Did you get a gong at the last ding dong when David Cameron became the first Prime Minister in a generation to announce a resignation honours list by using a mechanism previously rejected by both Tony Blair and Gordon Brown – a list that was branded by the Opposition and the media as cronyism?
Me neither. But there again, I didn’t go to public school and Oxbridge, I didn’t threaten the nation with an emergency Brexit budget, I did not deliver a failed referendum campaign, and I was neither a spin doctor nor, sadly, a fashion stylist. If I had been I might have been amongst the 13 new peers and 48 other people who received gongs as a farewell gift from David Cameron.
Put aside the gongs for a moment – this is about the House of Lords (aka The Retirement Home), and the fact that during his premiership David Cameron created 245 new lifetime peerages at a quicker rate than any previous Prime Minister.
Is it now time to engage in a serious cross-party debate on how best to reform this institution? I think so.
So why do we have a House of Lords?
The origins evolved from the mists of our ancient history and reach back to 11th century Saxon monarchs seeking advice from the ‘Wintangemot’ – the assembly of the wise, which comprised of powerful landowners and church leaders.
Over time this morphed into the Council of Barons following the Norman invasion of 1066, and by the 15th century it had grown dramatically in terms of legislative and administrative power. This reached a peak in the ‘Glorious Revolution’ of 1688 against King James II, which gave permanent parliamentary sovereignty to the Lords.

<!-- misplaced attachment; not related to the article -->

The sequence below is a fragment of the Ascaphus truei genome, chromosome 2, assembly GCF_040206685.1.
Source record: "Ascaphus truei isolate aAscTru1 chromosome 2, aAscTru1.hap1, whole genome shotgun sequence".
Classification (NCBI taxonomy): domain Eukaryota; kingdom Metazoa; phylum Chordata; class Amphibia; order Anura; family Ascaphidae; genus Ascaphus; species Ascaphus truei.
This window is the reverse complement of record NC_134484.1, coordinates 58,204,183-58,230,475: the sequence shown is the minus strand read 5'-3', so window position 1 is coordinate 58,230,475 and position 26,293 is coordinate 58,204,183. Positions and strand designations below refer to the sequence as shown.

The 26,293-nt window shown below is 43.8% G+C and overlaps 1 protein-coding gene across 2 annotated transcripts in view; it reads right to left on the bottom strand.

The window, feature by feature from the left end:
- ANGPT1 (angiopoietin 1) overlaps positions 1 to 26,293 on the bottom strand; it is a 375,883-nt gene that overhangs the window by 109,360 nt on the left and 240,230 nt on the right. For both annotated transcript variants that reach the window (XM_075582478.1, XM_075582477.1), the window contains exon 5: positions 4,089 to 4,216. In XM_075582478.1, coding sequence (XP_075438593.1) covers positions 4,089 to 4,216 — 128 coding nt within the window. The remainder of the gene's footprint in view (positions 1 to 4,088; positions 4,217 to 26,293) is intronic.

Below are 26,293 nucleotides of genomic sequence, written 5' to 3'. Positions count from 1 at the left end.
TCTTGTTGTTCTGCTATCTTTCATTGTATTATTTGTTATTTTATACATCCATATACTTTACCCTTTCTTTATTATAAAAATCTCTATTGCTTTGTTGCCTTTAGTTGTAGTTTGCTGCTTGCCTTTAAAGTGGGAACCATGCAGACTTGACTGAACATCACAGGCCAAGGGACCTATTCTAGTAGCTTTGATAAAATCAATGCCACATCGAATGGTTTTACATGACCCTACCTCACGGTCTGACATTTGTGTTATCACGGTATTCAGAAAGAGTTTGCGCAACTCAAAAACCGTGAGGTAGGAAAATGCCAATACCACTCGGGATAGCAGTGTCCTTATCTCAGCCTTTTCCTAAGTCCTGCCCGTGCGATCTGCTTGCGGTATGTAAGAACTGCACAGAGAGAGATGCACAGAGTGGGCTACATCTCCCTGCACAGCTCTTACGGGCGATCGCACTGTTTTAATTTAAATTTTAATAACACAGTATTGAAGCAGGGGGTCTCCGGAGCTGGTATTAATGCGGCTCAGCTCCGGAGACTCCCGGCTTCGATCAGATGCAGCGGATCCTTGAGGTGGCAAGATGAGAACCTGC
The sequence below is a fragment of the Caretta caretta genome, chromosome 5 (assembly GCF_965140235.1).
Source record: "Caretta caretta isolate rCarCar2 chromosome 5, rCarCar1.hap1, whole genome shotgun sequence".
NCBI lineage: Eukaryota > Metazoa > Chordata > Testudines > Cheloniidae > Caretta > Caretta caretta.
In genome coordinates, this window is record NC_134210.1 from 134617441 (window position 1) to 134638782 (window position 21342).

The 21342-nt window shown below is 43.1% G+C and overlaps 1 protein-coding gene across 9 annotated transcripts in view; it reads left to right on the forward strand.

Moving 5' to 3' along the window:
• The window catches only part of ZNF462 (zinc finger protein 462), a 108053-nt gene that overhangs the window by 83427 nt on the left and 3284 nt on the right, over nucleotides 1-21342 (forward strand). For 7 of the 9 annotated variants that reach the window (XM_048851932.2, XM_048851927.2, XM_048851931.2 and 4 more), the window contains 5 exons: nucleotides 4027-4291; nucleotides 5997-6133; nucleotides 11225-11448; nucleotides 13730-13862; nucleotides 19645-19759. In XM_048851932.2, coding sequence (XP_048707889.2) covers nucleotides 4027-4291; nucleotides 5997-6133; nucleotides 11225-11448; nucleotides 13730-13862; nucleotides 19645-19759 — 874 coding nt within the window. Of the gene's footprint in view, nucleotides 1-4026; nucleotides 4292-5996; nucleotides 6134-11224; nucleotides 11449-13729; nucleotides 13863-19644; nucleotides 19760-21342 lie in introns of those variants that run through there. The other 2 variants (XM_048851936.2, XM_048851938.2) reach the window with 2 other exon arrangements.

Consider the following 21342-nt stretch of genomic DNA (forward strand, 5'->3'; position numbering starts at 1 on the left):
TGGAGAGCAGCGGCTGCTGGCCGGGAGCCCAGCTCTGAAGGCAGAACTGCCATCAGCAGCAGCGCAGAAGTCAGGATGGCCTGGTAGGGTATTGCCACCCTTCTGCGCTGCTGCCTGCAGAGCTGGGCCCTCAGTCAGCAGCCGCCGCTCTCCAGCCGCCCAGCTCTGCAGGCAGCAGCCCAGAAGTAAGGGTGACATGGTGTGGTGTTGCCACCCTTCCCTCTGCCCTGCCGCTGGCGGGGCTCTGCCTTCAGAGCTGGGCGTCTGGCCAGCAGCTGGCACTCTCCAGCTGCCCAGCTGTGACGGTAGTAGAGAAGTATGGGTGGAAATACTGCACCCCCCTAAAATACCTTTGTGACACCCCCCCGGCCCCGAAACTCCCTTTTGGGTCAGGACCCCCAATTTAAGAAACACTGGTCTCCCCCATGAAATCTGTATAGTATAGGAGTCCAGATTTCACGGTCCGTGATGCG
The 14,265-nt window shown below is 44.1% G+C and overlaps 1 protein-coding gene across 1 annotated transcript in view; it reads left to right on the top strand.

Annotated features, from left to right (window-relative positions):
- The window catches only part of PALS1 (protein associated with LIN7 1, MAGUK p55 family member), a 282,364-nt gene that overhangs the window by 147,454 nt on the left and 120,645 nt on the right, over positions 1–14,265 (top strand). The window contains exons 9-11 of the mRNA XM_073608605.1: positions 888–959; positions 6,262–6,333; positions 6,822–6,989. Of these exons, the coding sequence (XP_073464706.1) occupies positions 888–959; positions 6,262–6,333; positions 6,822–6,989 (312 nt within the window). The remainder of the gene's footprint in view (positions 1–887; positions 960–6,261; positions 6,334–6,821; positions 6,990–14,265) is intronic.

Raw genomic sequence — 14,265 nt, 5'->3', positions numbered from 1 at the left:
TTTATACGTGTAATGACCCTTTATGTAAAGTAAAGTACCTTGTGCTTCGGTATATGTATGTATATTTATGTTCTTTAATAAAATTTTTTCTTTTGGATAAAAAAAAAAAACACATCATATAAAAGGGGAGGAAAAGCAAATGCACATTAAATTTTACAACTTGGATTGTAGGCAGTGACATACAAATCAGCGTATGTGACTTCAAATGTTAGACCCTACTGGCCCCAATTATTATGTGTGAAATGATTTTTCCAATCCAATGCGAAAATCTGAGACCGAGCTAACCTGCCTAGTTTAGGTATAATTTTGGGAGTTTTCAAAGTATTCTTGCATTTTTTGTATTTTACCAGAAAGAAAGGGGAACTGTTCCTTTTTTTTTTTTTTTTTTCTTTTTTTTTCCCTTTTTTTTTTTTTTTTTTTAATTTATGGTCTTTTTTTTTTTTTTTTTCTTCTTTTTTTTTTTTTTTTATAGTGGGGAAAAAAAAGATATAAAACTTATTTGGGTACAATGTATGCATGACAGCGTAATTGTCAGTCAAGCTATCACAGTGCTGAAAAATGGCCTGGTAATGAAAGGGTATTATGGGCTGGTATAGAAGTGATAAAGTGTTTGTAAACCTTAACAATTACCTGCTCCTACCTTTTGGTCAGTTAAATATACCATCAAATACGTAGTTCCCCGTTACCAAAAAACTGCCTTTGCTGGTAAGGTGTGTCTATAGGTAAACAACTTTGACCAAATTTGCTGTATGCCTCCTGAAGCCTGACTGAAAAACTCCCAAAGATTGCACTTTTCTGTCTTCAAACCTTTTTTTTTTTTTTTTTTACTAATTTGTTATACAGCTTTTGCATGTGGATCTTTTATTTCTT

The Industrial Revolution in the 19th century changed society. Members of the working class were elected to the Commons and disagreement between the two houses, mainly on social issues, became more frequent.
This resulted in the Commons introducing the Parliament Act of 1911, which removed the right of the Lords to veto financial bills and, provided the Commons passed a bill twice in two years (later reduced to one year), they could not veto any bill sent up from the lower house.
Ultimate power rested, and remains to this day, with the elected Commons.
The difference in demographics between members of the House of Lords and the population in general continued to grow. In 1998 a survey found that a third of hereditary peers had not attended the house in the past year, nine out of 10 had been to public school and more than 50 per cent to Oxbridge. Further reforms removed 600 of them.
It is rare now for hereditary peers to be appointed; Denis Thatcher was one of the more recent. Life Peers are created by the Queen, hold the rank of baron and sit in the House of Lords. The honour of a knighthood derives from mediaeval chivalry.
One of the prime functions of the House of Lords is to examine, debate, and revise bills in a supposedly non-partisan atmosphere that cannot be done in the Commons, where MPs tend to follow the whip and vote along party lines. For this the Lords get paid £300 per day, plus travel expenses, even if they just clock in for a few minutes.
Once described as “the best club in London and they pay you to go”, the Lords has grown to over 800 members – the second largest unelected legislative assembly in the world after the National People’s Congress of China. In America the upper house senate has only 100 members.
There are many ways the new Prime Minister can reform the Lords, including freezing the right of a sitting Prime Minister to nominate new peers, introducing a five-year term of office, with the longest serving 100 members dropping out after the first five years and so on until the target number is achieved (400 for starters?), and devising the means to create a smaller, fully elected, more efficient, and less costly house. Your thoughts please.
Likewise, apart from awards for courage, the others must be for exceptional achievement or service, not for failure or dress sense.